Indiana Hook and the kid. Before it all went wrong
There was much ado in the media when Rooney Mara was cast as native princess Tiger Lily. But it's clear in the film that the tribes are not Native Americans, just a bunch of mixed-race exotics speaking in vaguely British accents.

Not so James Hook (Garrett Hedlund); in this version, Barrie's well-spoken Etonian is a blond American  laboring in the mine, spouting a line of trite, patently "cocky" dialogue that would make Han Solo cringe. He befriends Peter (Hook calls him "kid"), and they steal an extra pirate ship that happens to be floating around and fly off to join the princess in her fight against oppression.

Did I mention there's an entire flotilla of flying pirate ships hovering above the island? Why do they fly? Who knows, but evidently that's not what they're using the pixie dust for. But if every ship is airborne anyway, what's the big deal that Peter can fly?

Jackman: Darth Blackbeard
 The story of Peter's birth might have had some resonance, but it's told in a confusing underwater animation sequence that's too murky to understand. And the only reason for bumping up the time frame to the 1940s (from the turn-of-the-century original) is so one of the flying pirate ships can have a dogfight with the Luftwaffe. No, I'm not kidding.

You know a movie is in trouble when not even Hugh Jackman, stomping around in black leather as a sort of steampunk Darth Blackbeard, can liven things up. He cruises around in a flying ship whose figurehead is a massive sculpture of his own head in its pompadour wig, which is a funny image for a couple of frames, but the script never gives Jackman—or anyone else—an actual character to play.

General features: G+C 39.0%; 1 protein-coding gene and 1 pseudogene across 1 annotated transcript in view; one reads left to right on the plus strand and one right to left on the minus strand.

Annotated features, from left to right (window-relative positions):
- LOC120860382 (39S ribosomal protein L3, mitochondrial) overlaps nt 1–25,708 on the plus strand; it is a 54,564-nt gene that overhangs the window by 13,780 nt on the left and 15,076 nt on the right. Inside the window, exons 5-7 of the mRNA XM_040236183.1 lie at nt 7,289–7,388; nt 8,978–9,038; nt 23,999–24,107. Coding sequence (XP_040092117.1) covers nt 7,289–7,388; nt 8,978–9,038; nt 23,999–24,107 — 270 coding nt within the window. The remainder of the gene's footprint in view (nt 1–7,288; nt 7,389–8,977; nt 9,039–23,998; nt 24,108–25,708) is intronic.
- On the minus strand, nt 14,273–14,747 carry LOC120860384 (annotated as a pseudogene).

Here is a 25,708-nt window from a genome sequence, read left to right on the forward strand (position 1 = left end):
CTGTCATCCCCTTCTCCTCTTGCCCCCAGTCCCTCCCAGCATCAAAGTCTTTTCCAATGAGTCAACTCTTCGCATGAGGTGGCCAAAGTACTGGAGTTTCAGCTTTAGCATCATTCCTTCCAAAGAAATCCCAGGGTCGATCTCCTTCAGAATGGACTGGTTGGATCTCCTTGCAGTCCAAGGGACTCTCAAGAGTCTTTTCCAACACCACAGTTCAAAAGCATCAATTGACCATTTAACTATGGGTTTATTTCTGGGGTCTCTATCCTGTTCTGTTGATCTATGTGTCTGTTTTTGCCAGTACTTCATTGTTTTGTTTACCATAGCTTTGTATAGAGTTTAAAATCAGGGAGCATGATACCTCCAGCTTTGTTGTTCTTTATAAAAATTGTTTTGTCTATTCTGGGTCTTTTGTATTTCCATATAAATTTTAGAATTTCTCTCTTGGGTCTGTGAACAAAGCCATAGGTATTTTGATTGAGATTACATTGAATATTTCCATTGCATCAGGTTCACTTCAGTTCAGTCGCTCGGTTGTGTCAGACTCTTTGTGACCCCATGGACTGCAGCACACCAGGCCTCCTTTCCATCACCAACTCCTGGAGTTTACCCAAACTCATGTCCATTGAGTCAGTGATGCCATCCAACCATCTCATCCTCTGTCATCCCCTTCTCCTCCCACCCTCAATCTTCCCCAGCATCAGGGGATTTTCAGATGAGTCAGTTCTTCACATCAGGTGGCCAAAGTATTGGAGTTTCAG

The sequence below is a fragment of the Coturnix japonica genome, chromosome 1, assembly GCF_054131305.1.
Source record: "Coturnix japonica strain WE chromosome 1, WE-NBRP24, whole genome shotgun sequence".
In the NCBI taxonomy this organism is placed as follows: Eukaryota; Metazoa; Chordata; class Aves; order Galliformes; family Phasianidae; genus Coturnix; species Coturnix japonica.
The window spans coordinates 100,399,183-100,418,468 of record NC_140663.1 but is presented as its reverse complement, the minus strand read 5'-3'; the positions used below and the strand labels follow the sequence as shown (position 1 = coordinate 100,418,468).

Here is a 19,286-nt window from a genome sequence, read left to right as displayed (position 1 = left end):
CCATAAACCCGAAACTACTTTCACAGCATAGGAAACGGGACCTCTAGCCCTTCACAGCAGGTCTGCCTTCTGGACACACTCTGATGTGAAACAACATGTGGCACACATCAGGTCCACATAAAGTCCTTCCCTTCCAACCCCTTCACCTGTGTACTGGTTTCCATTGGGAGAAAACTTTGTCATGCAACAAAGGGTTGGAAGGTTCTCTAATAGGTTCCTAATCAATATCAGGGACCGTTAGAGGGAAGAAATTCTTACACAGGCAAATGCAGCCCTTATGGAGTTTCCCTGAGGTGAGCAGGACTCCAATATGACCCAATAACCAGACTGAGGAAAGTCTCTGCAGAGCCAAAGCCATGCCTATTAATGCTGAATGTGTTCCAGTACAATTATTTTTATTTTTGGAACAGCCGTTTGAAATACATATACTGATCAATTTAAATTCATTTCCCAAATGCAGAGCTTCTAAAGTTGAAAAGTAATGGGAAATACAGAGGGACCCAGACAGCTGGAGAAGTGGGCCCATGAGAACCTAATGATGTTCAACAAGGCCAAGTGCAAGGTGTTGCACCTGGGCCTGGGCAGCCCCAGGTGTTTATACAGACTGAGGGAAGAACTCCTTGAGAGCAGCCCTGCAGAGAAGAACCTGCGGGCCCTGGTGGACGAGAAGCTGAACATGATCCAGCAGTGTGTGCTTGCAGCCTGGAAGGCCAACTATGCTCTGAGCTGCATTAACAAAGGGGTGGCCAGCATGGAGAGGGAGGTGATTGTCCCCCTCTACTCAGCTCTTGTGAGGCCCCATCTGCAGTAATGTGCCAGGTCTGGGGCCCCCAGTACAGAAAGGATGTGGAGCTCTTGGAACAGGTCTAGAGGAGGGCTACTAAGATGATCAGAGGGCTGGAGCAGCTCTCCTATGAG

Who is this movie is aimed at? Wright says he made it for his son, but it's hardly magical enough to enthrall kids (and it's way creepy when the pirate ships blast through the Fairy Kingdom with flamethrowers), while adults will feel bored and/or bludgeoned (often at the same time). The wheezy plot won't interest young hipsters—not even (especially) in 3D. It's a shipwrecked extravaganza for an audience that doesn't exist.

Wednesday, October 7, 2015


Veteran Chinese filmmaker Zhang Yimou is the master of emotional nuance. In haunting, deeply textured films like Raise the Red Lantern and The Road Home, he suggests oceans of feeling roiling beneath the surface of the slightest glance or gesture. His new film Coming Home, is a spare, simple-seeming, deeply resonant story whose life-sized characters will break your heart.

Scripted by Jingzhi Zhou (from a novel by Yan Geling), the film tells a moving story of love, loss, and attempted reconciliation beginning in the final years of Mao’s Cultural Revolution.

As in most of Zhang’s work, the ongoing political turmoil of 20th-century China is a huge factor in the lives of ordinary people just trying to scrape by and survive. This film makes cataclysmic political events personal by exploring their impact on individual lives.

Lovely Gong Li (Zhang’s longtime muse) stars as Yu, a teacher, whose husband has been in a labor camp for so long, her 13-year-old ballet dancer daughter, Dandan (the excellent Zhang Huiwen) doesn't even remember him. When the Cultural Revolution is declared over, prisoners are released.

But the happy homecoming Yu's husband, Lu (the wonderful Chen Daoming) yearns for is shattered when he finds Yu suffering from a  form of amnesia and doesn’t recognize him.

To make things more poignant for Lu, his wife knows that her beloved husband is coming home and goes every day to the train station to meet him, but she’s unable to see in Lu the man she loves.

Zhang plays the material as a chamber piece for three voices, full of small, resonant notes to be savored. (Read more)

Tuesday, October 6, 2015


Happy news on the book front: my agents have just made their first sale of foreign-language rights for Beast: A Love Story to Poland!

This is a big deal to me. Foreign rights have not been sold to any of my books since my very first novel, The Witch From the Sea, came out in a gorgeous, hardcover German-language edition (as Die Heimliche Piratin)—three years before it was published in the US.